Acts of Service
Maybe your family can cook something special for Valentine’s Day every year. When my kids were small, we had a heart-shaped cookie cutter that I would use to cut out pizza dough that I would spread with tomato sauce and cheese, and bake. They are grown now, but still love the memories of their ‘heart pizzas’.
3 Ways to Make Breakfast a Little Special
- 1. Heart Shaped Egg in Toast
- Use a heart-shaped cookie cutter to create a heart shape in a piece of toast.
- Brown the toast and the heart cut out for one minute in a buttered pan.
- Flip both pieces of bread.
- Crack an egg into the heart-shaped hole in the bread and cook as desired.
- 2. Heart Shaped Pancakes
- Butter or oil a frying pan and the inside of a heart-shaped cookie cutter.
- Keep the heat on high approximately one minute and then reduce to medium heat.
- Ladle in the pancake batter and flip when bubbles appear.
- Remove the heart-shaped pancakes from the cookie cutter(s) and serve.
- 3. Heart Cinnamon Bread
- Roll a piece of aluminum foil into a snake-like shape and use it to form a heart.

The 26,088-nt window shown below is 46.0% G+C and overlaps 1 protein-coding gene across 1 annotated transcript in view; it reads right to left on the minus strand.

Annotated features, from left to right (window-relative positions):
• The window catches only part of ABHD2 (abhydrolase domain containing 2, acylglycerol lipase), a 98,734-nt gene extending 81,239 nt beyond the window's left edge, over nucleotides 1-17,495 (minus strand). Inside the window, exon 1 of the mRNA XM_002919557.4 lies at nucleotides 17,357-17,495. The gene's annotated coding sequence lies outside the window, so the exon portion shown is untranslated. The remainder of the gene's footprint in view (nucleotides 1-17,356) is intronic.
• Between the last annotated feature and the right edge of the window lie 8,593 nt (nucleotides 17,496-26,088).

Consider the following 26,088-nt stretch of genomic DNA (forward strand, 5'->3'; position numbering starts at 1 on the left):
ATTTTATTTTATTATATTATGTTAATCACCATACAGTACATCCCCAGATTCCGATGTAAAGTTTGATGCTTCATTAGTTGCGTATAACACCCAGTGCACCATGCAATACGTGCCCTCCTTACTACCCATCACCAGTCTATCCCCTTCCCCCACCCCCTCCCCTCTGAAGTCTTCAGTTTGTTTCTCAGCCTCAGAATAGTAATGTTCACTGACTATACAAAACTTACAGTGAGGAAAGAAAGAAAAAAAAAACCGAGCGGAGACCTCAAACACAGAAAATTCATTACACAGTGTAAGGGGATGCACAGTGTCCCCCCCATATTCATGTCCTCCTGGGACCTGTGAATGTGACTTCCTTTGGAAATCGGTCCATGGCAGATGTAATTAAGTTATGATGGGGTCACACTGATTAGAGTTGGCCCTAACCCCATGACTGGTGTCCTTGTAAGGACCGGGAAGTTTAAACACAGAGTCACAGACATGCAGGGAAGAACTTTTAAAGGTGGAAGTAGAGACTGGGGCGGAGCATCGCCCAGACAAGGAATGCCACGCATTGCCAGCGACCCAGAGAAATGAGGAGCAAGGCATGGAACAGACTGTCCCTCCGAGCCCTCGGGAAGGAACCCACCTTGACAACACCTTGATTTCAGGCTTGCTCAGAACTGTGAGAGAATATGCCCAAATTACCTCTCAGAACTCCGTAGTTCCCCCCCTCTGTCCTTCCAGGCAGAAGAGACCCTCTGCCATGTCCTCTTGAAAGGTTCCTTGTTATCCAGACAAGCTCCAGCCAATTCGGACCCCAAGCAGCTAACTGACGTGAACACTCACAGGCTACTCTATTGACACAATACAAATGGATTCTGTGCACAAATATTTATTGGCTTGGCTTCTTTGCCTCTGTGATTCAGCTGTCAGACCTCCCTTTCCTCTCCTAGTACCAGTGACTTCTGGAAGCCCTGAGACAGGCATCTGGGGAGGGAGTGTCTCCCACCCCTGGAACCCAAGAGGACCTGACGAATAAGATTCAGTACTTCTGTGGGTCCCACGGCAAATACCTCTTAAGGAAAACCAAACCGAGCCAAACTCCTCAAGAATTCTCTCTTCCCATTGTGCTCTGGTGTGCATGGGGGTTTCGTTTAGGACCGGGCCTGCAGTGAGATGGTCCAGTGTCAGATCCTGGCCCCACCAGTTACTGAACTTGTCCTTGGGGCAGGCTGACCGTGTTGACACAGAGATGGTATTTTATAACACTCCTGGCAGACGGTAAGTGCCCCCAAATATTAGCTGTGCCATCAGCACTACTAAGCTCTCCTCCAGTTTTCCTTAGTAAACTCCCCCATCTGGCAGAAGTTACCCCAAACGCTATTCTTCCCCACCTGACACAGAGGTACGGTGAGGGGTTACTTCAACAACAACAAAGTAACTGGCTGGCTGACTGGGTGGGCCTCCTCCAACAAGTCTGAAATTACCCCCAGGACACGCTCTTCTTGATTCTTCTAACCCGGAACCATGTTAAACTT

- Place the heart shape on the bread and broil for a couple of minutes.
- Spread soft or melted butter on the toast and sprinkle on a cinnamon and sugar mixture.
Cooking not your thing? If you have a child, you might want to do their chores for them, or help them do them, either before or after the holiday.
One of the best ways to show love and affection to our children is by giving them simple hugs. Fill Valentine’s Day with lots of hugs. A child who enjoys physical touch loves having their feet massaged, especially when there is lotion or a lavender-scented essential oil involved. Some activities that allow for physical touch are cuddling while reading a book, watching a movie, or bird watching by the window.
Give children the tools they need to express themselves through the different love languages. There are simple things that we as parents can do to help our kids express love to others on Valentine’s Day and all year round.
- Lead by example.
- Encourage them when they try (that burnt piece of toast with a heart on it can be eaten).